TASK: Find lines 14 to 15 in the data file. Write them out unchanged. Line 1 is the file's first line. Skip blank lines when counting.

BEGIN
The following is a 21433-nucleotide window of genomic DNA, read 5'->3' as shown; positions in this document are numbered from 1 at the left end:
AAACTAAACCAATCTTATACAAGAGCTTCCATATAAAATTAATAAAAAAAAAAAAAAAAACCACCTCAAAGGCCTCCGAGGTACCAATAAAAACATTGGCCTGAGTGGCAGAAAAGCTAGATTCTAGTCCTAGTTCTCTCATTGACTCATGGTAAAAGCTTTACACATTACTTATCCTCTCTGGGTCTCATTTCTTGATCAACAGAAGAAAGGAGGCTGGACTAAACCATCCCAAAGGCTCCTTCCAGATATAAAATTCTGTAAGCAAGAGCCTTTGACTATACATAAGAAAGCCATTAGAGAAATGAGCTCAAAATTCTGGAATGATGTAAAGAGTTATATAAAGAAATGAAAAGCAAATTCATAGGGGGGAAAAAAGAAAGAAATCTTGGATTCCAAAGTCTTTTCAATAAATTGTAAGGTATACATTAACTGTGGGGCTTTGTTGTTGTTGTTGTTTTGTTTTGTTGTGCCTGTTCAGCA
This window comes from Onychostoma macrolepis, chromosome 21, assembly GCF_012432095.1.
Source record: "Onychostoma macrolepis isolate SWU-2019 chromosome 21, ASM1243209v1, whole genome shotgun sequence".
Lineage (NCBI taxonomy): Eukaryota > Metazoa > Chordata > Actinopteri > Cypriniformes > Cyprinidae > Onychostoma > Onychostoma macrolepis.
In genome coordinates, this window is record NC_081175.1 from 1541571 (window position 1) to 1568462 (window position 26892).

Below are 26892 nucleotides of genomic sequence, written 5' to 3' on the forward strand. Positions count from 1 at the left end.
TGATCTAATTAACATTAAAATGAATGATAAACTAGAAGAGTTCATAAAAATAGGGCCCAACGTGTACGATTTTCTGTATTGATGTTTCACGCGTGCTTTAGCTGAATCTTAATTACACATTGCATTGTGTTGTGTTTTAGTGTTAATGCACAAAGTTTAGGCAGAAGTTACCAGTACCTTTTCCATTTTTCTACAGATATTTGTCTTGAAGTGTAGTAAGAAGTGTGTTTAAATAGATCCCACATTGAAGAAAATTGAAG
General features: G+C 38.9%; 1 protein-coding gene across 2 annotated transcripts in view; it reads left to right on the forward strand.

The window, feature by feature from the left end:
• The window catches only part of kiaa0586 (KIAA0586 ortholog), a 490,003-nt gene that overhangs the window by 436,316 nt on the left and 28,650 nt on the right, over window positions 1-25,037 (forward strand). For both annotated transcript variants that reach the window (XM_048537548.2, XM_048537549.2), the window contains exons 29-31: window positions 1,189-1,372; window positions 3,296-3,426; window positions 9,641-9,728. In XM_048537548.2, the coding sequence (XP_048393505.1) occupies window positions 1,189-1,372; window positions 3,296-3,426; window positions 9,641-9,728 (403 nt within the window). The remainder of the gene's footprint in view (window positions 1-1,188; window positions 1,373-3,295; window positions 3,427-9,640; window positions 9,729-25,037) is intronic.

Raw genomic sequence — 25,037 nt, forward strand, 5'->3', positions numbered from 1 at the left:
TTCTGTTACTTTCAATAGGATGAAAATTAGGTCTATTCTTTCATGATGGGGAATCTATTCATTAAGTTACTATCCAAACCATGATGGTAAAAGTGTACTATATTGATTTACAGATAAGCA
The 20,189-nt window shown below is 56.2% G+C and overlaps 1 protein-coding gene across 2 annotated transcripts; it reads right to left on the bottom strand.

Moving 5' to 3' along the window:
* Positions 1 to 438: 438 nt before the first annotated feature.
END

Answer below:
The 20,189-nt window shown below is 56.2% G+C and overlaps 1 protein-coding gene across 2 annotated transcripts; it reads right to left on the bottom strand.

Moving 5' to 3' along the window: